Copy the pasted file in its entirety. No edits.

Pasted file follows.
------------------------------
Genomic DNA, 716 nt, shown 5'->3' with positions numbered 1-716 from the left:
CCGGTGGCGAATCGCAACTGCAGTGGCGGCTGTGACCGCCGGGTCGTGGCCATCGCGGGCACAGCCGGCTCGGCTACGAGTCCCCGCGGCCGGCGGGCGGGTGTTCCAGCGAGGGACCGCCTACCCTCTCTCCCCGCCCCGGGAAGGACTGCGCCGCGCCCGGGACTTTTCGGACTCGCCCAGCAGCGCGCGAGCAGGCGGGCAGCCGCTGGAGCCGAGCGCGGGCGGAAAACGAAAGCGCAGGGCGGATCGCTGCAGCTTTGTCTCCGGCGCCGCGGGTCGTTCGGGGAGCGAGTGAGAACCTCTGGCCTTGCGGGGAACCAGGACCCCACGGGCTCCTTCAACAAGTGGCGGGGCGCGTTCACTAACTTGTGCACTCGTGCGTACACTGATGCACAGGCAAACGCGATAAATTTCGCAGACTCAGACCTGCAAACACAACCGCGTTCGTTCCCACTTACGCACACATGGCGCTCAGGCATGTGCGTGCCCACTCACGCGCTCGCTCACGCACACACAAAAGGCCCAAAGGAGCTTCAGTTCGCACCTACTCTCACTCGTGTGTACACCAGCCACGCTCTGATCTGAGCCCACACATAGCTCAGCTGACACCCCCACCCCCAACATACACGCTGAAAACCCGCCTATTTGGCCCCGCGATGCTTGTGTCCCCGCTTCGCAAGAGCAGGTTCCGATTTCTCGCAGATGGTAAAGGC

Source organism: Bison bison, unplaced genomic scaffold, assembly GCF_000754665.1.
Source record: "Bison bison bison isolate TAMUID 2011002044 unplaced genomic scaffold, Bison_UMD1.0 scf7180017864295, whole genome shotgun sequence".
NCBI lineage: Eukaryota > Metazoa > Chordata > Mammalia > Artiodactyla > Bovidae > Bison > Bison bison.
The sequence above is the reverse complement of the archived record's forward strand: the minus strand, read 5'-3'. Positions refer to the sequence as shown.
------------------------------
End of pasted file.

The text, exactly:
Genomic DNA, 716 nt, shown 5'->3' with positions numbered 1-716 from the left:
CCGGTGGCGAATCGCAACTGCAGTGGCGGCTGTGACCGCCGGGTCGTGGCCATCGCGGGCACAGCCGGCTCGGCTACGAGTCCCCGCGGCCGGCGGGCGGGTGTTCCAGCGAGGGACCGCCTACCCTCTCTCCCCGCCCCGGGAAGGACTGCGCCGCGCCCGGGACTTTTCGGACTCGCCCAGCAGCGCGCGAGCAGGCGGGCAGCCGCTGGAGCCGAGCGCGGGCGGAAAACGAAAGCGCAGGGCGGATCGCTGCAGCTTTGTCTCCGGCGCCGCGGGTCGTTCGGGGAGCGAGTGAGAACCTCTGGCCTTGCGGGGAACCAGGACCCCACGGGCTCCTTCAACAAGTGGCGGGGCGCGTTCACTAACTTGTGCACTCGTGCGTACACTGATGCACAGGCAAACGCGATAAATTTCGCAGACTCAGACCTGCAAACACAACCGCGTTCGTTCCCACTTACGCACACATGGCGCTCAGGCATGTGCGTGCCCACTCACGCGCTCGCTCACGCACACACAAAAGGCCCAAAGGAGCTTCAGTTCGCACCTACTCTCACTCGTGTGTACACCAGCCACGCTCTGATCTGAGCCCACACATAGCTCAGCTGACACCCCCACCCCCAACATACACGCTGAAAACCCGCCTATTTGGCCCCGCGATGCTTGTGTCCCCGCTTCGCAAGAGCAGGTTCCGATTTCTCGCAGATGGTAAAGGC

Source organism: Bison bison, unplaced genomic scaffold, assembly GCF_000754665.1.
Source record: "Bison bison bison isolate TAMUID 2011002044 unplaced genomic scaffold, Bison_UMD1.0 scf7180017864295, whole genome shotgun sequence".
NCBI lineage: Eukaryota > Metazoa > Chordata > Mammalia > Artiodactyla > Bovidae > Bison > Bison bison.
The sequence above is the reverse complement of the archived record's forward strand: the minus strand, read 5'-3'. Positions refer to the sequence as shown.